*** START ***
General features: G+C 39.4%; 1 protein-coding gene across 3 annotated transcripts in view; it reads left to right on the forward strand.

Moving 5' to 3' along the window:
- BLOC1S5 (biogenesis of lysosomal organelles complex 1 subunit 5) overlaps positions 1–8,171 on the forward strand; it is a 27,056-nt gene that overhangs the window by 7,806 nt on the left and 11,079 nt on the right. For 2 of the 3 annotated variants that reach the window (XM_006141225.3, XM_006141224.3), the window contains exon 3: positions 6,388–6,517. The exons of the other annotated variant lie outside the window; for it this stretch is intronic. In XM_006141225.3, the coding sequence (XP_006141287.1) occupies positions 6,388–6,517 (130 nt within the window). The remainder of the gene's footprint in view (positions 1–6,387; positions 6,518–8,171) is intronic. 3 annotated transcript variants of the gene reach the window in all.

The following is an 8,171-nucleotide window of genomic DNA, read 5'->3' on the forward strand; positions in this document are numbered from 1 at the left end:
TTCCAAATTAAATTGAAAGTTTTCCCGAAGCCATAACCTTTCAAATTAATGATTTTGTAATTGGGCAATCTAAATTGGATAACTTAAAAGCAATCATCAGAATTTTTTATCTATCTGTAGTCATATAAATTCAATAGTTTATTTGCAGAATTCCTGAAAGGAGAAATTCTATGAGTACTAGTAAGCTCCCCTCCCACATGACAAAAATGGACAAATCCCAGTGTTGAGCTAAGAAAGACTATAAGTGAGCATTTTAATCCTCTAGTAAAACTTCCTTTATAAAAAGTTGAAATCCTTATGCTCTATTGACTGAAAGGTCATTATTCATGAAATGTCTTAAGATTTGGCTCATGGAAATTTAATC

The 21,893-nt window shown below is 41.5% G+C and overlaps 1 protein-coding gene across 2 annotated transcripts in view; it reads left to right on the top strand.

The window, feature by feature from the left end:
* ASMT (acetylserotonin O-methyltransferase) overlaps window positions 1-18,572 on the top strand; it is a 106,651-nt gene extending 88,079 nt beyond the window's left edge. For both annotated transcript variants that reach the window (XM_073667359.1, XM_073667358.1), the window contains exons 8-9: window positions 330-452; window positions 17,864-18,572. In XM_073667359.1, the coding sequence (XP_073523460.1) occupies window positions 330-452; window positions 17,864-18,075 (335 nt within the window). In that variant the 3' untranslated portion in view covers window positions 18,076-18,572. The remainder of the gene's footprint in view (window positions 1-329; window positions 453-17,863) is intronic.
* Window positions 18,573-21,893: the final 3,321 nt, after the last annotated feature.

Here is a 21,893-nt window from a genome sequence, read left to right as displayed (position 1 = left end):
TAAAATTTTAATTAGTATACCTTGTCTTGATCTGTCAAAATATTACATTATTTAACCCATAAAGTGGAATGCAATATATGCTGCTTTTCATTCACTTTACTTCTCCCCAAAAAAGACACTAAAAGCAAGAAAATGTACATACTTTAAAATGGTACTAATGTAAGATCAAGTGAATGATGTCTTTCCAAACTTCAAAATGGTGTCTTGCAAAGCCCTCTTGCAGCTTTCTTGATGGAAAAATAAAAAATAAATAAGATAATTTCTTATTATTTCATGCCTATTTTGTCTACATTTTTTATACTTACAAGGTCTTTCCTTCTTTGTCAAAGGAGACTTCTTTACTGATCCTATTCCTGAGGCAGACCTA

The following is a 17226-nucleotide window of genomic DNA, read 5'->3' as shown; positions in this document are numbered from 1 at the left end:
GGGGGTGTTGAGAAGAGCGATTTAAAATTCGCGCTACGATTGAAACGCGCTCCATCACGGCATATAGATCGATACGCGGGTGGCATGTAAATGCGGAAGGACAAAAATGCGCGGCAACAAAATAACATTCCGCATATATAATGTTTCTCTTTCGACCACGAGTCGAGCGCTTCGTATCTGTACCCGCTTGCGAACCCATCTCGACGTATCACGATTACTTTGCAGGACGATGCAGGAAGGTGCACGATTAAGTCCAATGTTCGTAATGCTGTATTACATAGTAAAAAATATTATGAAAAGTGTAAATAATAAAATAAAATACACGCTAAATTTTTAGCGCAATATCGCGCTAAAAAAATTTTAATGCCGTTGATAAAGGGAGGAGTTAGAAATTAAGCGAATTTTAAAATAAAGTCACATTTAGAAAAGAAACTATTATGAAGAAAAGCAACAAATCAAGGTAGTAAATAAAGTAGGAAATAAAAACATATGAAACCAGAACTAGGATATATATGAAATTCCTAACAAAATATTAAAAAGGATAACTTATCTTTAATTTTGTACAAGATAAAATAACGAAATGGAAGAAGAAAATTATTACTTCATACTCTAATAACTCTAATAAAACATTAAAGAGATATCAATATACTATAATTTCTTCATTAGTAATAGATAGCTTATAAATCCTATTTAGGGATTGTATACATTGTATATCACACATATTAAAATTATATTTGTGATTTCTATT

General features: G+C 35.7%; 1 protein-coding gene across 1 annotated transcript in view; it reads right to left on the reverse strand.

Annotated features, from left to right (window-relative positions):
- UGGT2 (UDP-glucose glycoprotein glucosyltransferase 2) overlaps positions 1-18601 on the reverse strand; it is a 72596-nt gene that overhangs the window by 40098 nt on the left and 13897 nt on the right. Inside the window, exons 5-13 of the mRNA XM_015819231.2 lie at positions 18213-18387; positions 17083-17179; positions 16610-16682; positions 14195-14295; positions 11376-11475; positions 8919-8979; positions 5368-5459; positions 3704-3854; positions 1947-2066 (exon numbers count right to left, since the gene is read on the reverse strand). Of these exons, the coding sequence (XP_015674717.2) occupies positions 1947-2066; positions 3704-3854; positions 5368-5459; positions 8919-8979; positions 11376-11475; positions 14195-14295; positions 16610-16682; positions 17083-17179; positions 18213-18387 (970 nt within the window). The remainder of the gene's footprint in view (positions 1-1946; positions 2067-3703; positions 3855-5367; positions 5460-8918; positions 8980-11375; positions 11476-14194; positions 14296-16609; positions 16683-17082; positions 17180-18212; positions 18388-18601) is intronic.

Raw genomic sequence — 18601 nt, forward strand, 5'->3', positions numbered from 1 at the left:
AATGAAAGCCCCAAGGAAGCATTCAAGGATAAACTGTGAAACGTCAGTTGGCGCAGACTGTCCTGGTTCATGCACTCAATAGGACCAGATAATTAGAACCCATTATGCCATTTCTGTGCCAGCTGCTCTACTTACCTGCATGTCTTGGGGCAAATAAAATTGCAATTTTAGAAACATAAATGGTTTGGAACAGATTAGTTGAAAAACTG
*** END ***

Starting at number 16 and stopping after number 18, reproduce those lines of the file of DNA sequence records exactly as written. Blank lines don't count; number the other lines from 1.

- UGGT2 (UDP-glucose glycoprotein glucosyltransferase 2) overlaps positions 1-18601 on the reverse strand; it is a 72596-nt gene that overhangs the window by 40098 nt on the left and 13897 nt on the right. Inside the window, exons 5-13 of the mRNA XM_015819231.2 lie at positions 18213-18387; positions 17083-17179; positions 16610-16682; positions 14195-14295; positions 11376-11475; positions 8919-8979; positions 5368-5459; positions 3704-3854; positions 1947-2066 (exon numbers count right to left, since the gene is read on the reverse strand). Of these exons, the coding sequence (XP_015674717.2) occupies positions 1947-2066; positions 3704-3854; positions 5368-5459; positions 8919-8979; positions 11376-11475; positions 14195-14295; positions 16610-16682; positions 17083-17179; positions 18213-18387 (970 nt within the window). The remainder of the gene's footprint in view (positions 1-1946; positions 2067-3703; positions 3855-5367; positions 5460-8918; positions 8980-11375; positions 11476-14194; positions 14296-16609; positions 16683-17082; positions 17180-18212; positions 18388-18601) is intronic.

Raw genomic sequence — 18601 nt, forward strand, 5'->3', positions numbered from 1 at the left:
AATGAAAGCCCCAAGGAAGCATTCAAGGATAAACTGTGAAACGTCAGTTGGCGCAGACTGTCCTGGTTCATGCACTCAATAGGACCAGATAATTAGAACCCATTATGCCATTTCTGTGCCAGCTGCTCTACTTACCTGCATGTCTTGGGGCAAATAAAATTGCAATTTTAGAAACATAAATGGTTTGGAACAGATTAGTTGAAAAACTG